Some of the news outlets the government shuttered shared the name “Cihan,” which means “world” in old Turkish. Radyo Cihan played music, the owner said, and its only employee, Bayram Parlak, is now jailed on suspicion of belonging to the Kurdistan Workers’ Party (PKK) — a bitter rival of the Hizmet movement, also deemed a terrorist organization by the Turkish government. Radyo Cihan’s name comes from its location in the Cihanbeyli district of Konya Province, in central Anatolia, Aktepe said.

“The name of the radio station was Radyo Cihan when I bought it. I said, ‘Let it stay that way.’ I believe the decision to close the station was made because of the name,” Aktepe told DİHA.

The radio station’s lawyer, Eylül Yaylacı, said police were unable to tell him the reasons behind the decision to close the station when they raided its offices on July 28.

“When I asked the Cihanbeyli Chief of Police, who was leading the team [raiding the station], on what grounds they were shutting down the station, he told me, ‘We don’t know either. We received a list from the governor’s office. We have to do this.'”

Journalist released pending trial for fellow journalist’s murder, detained again
Police yesterday released Ercan Gün, an editor at Turkey’s Fox TV channel, pending trial in connection with the 2007 murder of journalist Hrant Dink, but detained him again today, the news website Bianet reported today.

Istanbul’s 10th Court of Penal Peace indicted gendarmes Specialist Sergeant Abdullah Dinç on suspicion of membership in a terrorist organization – the Hizmet movement, which the Turkish government accuses of plotting a failed military coup on July 15 and of conspiring to murder Dink – and of being at the scene of the crime when triggerman Ogün Samast killed Dink. The same court also released former gendarmes Intelligence Officer Yusuf Bozca on probation, pending trial on similar charges, Bianet reported.

Newspaper editor believes paper closed for unionizing
Caner Aktan, representative of the Journalist’s Union of Turkey (TGS) in Kocaeli province and editor of the local newspaper Manşet Kocaeli, one of the newspapers the government closed last week on suspicion of affiliation with the Hizmet movement, told the daily newspaper Evrensel that he believed it was possible the government had closed the newspaper in retribution for unionizing.

“We tried very hard to get unionized and succeeded in becoming a first: the only newspaper that got unionized among local newspapers in Turkey. This may be the reason that we were shut down, or it may have been the editorial policy of the newspaper,” Aktan told Evrensel. “The ruling administration is [conducting] a witch hunt by the legislation, made [possible] by the current state of emergency. Anything can happen.”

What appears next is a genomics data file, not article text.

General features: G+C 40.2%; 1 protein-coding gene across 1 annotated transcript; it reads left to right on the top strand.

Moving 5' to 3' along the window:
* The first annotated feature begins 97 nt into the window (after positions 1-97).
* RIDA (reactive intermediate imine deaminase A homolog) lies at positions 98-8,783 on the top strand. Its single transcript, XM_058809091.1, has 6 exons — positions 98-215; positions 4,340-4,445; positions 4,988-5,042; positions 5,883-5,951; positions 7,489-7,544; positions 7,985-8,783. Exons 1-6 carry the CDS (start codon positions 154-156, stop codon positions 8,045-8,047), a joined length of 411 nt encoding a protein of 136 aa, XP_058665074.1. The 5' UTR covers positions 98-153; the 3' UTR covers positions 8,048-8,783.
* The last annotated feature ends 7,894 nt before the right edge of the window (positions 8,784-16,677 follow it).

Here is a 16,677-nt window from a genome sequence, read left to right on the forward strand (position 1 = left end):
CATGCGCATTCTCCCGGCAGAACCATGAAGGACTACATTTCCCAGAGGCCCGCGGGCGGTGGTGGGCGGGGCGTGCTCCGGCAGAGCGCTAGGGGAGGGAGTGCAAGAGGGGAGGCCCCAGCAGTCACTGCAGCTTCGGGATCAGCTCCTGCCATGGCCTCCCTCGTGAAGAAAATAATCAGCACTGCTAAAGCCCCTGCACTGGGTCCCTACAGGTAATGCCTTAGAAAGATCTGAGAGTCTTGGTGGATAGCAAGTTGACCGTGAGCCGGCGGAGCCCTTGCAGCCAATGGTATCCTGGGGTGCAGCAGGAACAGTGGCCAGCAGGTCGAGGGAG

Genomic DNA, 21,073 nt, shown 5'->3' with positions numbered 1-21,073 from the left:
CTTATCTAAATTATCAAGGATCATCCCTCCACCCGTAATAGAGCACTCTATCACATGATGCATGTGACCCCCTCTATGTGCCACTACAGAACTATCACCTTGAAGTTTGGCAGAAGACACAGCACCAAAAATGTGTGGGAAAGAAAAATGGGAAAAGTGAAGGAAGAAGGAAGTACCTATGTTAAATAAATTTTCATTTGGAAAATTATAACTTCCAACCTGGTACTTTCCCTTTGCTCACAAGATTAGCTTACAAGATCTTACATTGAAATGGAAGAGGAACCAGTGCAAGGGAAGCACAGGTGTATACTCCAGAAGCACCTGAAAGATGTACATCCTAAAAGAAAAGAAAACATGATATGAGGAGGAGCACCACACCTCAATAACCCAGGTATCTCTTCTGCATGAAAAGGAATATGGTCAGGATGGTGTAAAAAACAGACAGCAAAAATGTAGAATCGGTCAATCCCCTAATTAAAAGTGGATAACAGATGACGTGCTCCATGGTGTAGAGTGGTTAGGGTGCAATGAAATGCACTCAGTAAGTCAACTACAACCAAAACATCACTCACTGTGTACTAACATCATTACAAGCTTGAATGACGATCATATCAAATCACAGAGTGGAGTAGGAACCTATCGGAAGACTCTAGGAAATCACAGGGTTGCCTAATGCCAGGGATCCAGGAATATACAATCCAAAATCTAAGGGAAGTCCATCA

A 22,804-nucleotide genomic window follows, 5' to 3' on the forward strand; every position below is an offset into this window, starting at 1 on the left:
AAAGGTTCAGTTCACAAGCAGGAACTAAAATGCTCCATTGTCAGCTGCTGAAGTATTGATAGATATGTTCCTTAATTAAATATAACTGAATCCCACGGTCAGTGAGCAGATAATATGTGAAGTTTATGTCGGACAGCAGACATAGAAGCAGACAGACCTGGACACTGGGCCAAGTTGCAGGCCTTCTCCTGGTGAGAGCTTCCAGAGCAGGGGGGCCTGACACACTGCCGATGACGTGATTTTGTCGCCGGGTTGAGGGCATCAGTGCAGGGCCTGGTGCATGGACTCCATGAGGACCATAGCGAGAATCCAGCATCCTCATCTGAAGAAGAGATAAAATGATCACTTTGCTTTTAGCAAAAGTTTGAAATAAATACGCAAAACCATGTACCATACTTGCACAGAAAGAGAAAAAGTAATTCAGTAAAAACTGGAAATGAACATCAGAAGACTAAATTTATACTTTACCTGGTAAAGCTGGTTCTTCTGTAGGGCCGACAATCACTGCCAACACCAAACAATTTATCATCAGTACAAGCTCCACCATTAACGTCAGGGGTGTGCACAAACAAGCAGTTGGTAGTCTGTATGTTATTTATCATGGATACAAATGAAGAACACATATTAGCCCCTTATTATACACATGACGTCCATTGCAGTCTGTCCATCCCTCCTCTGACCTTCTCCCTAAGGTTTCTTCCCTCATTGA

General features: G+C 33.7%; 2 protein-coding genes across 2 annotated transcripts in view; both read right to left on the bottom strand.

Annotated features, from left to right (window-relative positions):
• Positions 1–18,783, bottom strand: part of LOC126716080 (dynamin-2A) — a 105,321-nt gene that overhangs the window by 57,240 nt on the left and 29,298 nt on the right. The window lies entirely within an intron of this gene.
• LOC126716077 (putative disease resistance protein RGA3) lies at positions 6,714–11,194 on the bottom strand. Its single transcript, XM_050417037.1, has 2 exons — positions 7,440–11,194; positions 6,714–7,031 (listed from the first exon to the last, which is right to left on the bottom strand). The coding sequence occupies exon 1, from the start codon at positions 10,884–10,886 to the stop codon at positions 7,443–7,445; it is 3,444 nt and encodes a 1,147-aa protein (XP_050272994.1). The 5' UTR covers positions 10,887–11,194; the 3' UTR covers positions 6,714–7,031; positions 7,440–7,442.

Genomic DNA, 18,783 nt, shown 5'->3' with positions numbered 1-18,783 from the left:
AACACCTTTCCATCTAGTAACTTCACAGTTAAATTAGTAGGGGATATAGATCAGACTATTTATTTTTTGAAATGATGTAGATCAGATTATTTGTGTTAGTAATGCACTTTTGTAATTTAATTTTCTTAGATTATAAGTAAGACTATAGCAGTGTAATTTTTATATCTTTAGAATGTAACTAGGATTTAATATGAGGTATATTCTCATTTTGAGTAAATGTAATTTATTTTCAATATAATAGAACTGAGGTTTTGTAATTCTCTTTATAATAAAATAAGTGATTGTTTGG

Men attack writer on his boat
Six men beat journalist and author Zübeyır Kındra as he worked on a book on his boat off the coast of Turkey’s western Muğla province late in the night of July 30, the daily Evrensel reported the following day. Kındra is a former police officer, a journalist, and a well-known critic of Fethullah Gülen’s Hizmet movement. The writer was working on an expanded edition of his book, Fethullah’ın Copları, (“The Batons of Fethullah”), which purports to detail the movement’s penetration of the Turkish police force.

The men beat Kındra for roughly 30 minutes before other boaters approached and rescued him. Gendarmes detained 10 people in their investigation into the attack, Evrensel reported. The journalist was in hospital, according to the newspaper.

[August 3, 2016]

Police detain magazine editor, newspaper distributor
Police last night detained Hülya Karakaya, responsible editor for the magazine Özgür Halk, at Diyarbakır airport, pro-Kurdish daily newspaper Özgür Gündem reported. The reasons for the detention were not immediately clear, though the pro-Kurdish JİNHA subsequently reported that Karakaya had been arrested on suspicion of being a member in a terrorist organization. The Karlıova Court of Penal Peace approved the prosecutor’s request for the editor’s arrest and sent her to Diyarbakır Prison, pending trial.

According to the same in report in Özgür Gündem, police also detained Nizamettin Yılmaz, a distributor for Özgür Gündem and Azadiya Welat in the Derik district of Mardin Province, and his wife from their home in Derik. Police soon released Yılmaz’s wife, though he remains in custody on suspicion of “distributing illegal newspapers,” despite the fact that both publications are legally registered newspapers, Özgür Gündem reported.

Police detain news agency reporter
Police in the Karayazı District of Erzurum Province detained Mehmet Arslan, a reporter for Dicle News Agency (DİHA), this morning, the news agency reported today. The reasons for Arslan’s detention were not immediately clear.

News agency website censored
The Turkish telecommunications regulator TİB blocked access to the website to JİNHA news agency today, JİNHA reported. According to the news agency, it was the sixth time regulators had censored their website.

Journalists concerned about arrested colleague’s health